declaration of the First ward woman
They are w i, the only one so far filed with the
city auditor.
The Forum doesn't
books or loose leaf ledger
Knight Printing Co. does.
There Is no study that Is of more
general benefit to children and young
people than that of expression and
oratory. Everybody ought to study
It and learn how to use the
voice properly c.i all occasions how
to make a conversation impressive by
correct phrasing and emphasis how
to speak In public, etc.
There is no better place to study It
than at the Dakota Conservatory
where this department is under the
direction of Miss Cora Genevieve
Ramsden.
Regular spring term In all depart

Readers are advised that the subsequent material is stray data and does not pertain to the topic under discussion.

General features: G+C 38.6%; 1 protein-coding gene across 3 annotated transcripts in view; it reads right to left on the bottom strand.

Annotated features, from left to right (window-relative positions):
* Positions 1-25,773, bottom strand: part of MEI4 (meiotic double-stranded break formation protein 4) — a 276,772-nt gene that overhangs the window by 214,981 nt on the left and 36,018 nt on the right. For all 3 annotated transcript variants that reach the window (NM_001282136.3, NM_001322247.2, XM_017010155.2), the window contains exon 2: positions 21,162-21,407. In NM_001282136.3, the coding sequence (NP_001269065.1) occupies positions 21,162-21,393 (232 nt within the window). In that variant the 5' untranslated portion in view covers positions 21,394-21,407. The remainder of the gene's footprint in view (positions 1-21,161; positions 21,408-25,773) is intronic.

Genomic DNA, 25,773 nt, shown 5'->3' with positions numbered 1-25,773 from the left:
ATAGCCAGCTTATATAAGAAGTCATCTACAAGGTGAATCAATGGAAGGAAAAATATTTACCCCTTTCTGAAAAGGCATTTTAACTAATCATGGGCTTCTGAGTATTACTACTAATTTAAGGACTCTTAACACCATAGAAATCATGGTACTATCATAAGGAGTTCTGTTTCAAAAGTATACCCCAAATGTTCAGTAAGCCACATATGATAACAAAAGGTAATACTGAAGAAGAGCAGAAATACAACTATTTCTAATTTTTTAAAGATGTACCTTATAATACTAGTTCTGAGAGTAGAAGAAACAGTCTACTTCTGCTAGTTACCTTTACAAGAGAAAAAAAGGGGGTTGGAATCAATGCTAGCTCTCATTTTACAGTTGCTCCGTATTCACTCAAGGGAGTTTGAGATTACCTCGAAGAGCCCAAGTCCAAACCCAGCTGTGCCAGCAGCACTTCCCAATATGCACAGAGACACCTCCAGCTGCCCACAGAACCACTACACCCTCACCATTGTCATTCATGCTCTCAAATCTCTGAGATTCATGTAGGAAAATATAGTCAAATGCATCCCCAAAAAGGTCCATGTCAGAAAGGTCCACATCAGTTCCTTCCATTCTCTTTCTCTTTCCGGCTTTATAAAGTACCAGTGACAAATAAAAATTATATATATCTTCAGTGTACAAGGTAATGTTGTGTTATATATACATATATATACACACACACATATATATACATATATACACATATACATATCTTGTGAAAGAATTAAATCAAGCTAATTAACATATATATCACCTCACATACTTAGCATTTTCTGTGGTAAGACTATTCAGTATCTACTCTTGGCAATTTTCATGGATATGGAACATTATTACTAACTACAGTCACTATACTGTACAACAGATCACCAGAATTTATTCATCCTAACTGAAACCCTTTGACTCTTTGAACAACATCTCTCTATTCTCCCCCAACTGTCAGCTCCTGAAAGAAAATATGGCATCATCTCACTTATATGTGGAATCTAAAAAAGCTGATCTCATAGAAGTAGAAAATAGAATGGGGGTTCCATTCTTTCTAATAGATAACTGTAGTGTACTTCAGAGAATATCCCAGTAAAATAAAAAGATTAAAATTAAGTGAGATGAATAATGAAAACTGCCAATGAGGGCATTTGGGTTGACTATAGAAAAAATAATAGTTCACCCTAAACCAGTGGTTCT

ments begin* r"~* Monday.
Register this. week.
j. p. BOH UN, Director.
Phone 1351-L
PILL TAKE
BlotJtfTomc
MADE
POROUS PLASTER
Lumber and
SWEETLAND
'v- ft, Ll'& IM
*#"«r
•-i
n.
»®t,
»e
jeet
dry
urtnn OptlctaUMS
Fargo
J"
a
Pie
me
rtn
FILED S
rk
eU
XX
blank
ihaets.
WITH G. F. MERC. CO.
Another Aaker's Buskie«B ^College
student has secured a position and
gone to work with the Grand Forks
Merc. Co., as stenographer. Through
its Grand Forks school the A. B. C.
comes In contact with business men
also in the northern part of the state
and thus can offer to Its graduates
twice as large field tn which to se
cure positions as any other business
college In the northw-st. This is a
great advantage to the student as it
offers a larger field for opportunities.
It has proved so for a large number
of students.